What to Do if the Federal Reserve Slows Down Bond Purchases

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The markets have been in turmoil recently due to a few factors including speculation that the Federal Reserve, will taper or reduce its bond buying program.

On the last day of spring the Dow dropped over 300 points, the biggest one-day decline in nearly two years, after the central bank's chairman, Ben Bernanke, announced that the economy is improving enough that the Fed could ease off the pedal sooner than expected.

What should the individual investor do?

My answer would be to ignore the crowd and the big institutions, which are busily trying to time the market and sell off holdings in reaction to short term monetary policy, a tact that seldom works. If you're in for the long term, like you should be, stay put or even add to your portfolio. There might be a few bargains around now.

Fundamentals rule

Look for businesses with strong fundamentals. Just because the Fed has decided that the economy doesn't need as much monetary help (it probably needs a lot of fiscal assistance but that's a different story) the underlying strength of great companies will not be negatively affected by a reduction in bond purchases by central banks.

One company with solid stats is Boston Beer (NYSE: SAM), brewer of Samuel Adams Boston lager and many other types of beer. It also distributes Twisted Tea. The company has a fantastic balance sheet with zero long-term debt, a competent management team led by founder and Chairman Jim Koch, strong revenue and earnings growth, and plenty of cash flow to finance their R&D efforts to identify the next great product. The Boston Beer facility in the Jamaica Plain section of Boston is where the company master brewers cook up their tasty suds. It is also open to the public for tours and a socially responsible sampling of the product at the end.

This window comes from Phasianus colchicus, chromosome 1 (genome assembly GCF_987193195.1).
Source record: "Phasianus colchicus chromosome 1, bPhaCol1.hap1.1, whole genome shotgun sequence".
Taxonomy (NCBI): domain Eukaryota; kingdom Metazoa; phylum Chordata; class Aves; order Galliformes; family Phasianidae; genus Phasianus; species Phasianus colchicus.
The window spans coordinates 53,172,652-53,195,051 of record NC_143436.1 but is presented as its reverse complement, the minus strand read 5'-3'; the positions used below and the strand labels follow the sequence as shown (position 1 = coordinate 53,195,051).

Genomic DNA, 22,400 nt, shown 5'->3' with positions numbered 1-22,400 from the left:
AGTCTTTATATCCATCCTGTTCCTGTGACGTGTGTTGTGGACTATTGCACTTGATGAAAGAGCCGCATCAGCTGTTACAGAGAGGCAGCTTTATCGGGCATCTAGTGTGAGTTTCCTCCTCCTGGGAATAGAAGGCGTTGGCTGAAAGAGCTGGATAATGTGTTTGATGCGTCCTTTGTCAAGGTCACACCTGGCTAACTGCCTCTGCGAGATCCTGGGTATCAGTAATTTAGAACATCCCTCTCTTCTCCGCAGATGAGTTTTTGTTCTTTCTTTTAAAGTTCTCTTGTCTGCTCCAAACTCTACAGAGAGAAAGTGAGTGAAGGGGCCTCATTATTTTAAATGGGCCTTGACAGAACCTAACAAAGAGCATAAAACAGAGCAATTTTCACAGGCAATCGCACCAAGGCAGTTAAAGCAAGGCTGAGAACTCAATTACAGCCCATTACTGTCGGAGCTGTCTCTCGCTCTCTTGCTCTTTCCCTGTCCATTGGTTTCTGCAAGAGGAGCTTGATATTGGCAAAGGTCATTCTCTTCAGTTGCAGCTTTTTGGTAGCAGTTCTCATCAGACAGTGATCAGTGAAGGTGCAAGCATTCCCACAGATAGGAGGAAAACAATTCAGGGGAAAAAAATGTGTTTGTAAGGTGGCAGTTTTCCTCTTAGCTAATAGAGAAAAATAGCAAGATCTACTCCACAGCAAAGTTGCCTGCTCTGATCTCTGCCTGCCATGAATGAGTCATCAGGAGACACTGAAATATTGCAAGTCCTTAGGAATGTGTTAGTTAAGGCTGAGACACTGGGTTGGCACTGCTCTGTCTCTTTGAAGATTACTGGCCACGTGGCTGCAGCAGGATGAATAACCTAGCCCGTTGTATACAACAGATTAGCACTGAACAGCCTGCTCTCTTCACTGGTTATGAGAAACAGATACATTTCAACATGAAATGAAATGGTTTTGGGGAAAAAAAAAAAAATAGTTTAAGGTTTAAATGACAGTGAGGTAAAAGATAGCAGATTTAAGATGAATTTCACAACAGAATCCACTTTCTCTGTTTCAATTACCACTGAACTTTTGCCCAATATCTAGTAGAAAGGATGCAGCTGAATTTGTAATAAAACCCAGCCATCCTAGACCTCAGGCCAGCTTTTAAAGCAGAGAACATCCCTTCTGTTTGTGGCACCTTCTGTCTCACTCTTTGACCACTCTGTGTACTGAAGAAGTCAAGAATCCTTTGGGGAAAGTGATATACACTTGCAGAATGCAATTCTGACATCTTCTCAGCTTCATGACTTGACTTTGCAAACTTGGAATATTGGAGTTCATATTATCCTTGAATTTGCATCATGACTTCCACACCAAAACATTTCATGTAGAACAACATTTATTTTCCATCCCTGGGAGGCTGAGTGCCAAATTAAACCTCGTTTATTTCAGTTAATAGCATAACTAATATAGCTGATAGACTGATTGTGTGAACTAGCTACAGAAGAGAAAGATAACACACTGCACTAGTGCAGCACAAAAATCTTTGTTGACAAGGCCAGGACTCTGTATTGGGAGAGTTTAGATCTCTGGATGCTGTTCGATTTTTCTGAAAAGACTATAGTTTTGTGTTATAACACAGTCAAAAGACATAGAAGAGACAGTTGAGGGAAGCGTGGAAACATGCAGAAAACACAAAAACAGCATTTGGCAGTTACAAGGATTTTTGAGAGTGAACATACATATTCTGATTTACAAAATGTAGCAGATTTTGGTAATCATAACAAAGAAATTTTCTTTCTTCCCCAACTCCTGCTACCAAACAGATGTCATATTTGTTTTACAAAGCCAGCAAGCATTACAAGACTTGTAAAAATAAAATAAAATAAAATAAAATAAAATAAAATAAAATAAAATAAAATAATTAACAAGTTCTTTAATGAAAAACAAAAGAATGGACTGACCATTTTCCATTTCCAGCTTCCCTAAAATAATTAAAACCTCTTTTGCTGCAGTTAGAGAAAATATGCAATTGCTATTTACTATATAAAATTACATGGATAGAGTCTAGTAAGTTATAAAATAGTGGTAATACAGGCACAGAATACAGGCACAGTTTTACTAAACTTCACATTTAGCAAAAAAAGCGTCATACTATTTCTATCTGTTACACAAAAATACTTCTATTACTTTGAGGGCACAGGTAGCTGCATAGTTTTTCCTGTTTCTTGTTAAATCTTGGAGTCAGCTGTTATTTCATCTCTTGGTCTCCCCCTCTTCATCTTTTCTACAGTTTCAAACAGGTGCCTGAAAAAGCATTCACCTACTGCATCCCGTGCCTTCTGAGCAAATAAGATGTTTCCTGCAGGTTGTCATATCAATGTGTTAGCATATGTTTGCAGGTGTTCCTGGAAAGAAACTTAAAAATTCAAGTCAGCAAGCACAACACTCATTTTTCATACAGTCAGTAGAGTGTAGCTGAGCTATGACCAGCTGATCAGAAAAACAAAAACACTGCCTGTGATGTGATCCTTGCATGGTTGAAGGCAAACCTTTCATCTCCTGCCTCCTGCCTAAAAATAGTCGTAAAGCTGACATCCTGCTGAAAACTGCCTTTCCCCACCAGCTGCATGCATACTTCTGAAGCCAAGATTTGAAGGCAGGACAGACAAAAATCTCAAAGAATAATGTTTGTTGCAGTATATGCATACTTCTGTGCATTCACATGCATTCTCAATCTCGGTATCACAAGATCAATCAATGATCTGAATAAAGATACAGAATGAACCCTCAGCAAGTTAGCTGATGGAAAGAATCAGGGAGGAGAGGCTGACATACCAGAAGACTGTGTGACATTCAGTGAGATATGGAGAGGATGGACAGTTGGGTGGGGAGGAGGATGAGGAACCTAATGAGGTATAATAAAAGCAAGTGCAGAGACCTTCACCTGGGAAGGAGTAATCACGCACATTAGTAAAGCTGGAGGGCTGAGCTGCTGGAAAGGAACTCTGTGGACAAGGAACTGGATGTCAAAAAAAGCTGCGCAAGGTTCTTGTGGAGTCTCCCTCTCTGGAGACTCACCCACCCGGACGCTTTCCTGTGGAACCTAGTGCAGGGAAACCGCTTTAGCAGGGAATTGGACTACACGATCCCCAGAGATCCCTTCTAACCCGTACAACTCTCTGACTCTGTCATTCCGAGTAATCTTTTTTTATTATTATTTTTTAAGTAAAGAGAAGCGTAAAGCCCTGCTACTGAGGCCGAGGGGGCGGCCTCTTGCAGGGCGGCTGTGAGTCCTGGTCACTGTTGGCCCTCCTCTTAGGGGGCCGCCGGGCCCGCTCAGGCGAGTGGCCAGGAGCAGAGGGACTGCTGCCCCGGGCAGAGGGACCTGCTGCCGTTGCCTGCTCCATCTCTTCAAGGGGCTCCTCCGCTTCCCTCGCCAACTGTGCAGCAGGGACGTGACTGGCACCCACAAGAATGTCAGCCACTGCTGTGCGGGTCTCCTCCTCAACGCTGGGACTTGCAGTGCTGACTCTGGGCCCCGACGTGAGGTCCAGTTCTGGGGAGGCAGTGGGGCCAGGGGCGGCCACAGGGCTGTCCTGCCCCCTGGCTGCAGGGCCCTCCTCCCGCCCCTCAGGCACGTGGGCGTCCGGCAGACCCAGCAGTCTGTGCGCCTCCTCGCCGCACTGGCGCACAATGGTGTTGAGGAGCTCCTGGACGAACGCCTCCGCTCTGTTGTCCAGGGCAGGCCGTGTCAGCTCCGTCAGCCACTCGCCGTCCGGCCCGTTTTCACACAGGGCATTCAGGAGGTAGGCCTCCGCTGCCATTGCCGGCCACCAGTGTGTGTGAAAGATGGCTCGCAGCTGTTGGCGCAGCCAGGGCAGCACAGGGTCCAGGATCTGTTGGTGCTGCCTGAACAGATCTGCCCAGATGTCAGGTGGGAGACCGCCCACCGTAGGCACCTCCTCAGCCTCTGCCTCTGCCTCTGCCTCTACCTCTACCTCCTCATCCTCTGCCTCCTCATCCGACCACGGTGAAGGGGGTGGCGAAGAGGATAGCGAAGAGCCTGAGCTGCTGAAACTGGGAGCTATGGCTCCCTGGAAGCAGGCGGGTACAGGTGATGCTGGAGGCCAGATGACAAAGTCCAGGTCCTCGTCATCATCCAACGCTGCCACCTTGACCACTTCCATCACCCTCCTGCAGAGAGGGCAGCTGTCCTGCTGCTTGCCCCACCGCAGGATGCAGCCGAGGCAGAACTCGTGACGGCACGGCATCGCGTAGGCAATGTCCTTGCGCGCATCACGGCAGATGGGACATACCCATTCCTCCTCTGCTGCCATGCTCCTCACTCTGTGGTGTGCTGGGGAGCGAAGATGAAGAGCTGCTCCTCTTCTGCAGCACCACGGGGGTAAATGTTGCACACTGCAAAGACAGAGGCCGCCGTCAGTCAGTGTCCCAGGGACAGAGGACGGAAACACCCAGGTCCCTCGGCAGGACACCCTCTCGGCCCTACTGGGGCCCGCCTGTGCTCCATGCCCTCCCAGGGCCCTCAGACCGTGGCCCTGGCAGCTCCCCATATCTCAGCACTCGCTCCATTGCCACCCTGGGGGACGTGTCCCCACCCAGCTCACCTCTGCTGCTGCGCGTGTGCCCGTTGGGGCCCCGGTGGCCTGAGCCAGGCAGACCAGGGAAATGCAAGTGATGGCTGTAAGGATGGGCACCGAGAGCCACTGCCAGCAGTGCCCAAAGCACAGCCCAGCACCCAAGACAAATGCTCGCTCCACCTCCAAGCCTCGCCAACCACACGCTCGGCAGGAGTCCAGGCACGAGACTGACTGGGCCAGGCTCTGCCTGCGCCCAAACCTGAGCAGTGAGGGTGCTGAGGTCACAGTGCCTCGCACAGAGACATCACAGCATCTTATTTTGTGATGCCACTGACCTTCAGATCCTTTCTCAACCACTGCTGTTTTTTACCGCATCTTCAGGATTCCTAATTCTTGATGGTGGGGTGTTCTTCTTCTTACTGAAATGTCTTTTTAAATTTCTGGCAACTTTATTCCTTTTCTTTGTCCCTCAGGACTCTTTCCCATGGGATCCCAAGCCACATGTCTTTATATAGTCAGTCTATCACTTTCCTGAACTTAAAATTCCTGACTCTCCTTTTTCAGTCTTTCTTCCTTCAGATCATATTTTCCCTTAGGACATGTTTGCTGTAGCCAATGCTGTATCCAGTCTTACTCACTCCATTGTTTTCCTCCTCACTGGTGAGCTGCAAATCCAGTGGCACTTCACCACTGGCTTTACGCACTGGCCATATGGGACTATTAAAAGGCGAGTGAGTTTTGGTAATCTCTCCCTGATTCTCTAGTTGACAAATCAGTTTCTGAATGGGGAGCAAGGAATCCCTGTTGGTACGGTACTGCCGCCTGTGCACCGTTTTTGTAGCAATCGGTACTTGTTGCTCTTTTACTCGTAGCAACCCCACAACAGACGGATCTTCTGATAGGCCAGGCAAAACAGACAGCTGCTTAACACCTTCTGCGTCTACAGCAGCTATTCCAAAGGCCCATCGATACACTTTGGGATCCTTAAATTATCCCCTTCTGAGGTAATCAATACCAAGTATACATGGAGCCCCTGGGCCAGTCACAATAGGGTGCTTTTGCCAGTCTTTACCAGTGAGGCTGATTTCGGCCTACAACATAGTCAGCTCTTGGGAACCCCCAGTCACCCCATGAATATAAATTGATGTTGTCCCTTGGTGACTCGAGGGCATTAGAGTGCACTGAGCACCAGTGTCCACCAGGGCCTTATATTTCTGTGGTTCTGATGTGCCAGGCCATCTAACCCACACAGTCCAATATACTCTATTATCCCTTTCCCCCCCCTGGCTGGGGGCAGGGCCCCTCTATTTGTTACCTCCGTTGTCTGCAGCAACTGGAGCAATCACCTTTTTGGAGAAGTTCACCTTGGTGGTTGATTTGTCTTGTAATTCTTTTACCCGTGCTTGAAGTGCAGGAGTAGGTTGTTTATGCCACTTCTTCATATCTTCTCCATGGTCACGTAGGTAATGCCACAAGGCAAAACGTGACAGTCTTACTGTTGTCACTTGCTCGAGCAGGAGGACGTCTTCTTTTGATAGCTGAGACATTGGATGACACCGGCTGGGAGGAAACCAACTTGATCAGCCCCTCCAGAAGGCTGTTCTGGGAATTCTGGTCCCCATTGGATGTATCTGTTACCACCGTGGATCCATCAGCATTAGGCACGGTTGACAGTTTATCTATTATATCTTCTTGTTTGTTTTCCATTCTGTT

Home sweet home

The economy is improving, albeit slower than desired, and more people are working and buying houses and associated items. Look to the real estate industry for growth, unless rising mortgage rates put a damper on things.

One company, with less interest rate exposure than some of the more traditional plays, is Trulia (NYSE: TRLA), an online real estate information services site. You can browse listings for homes to buy or rent in your area, check out mortgage rates, determine how much house you can afford and share photos of properties via social media.

Trulia went public last year and is starting to show signs of life. The company is projected to grow revenue at a brisk pace over the next few years and should begin to make money later this year. A patient long term investor will be rewarded.

Drill, drill, drill

A growing economy requires energy. Oil and natural gas are needed to provide the fuel needed to run businesses, heat and cool newly purchased homes and propel aircraft, trains, trucks and cars.

Look at a major integrated oil and gas business that has a lot going for it, like Chevron (NYSE: CVX), ranked as the world's ninth biggest company by market cap.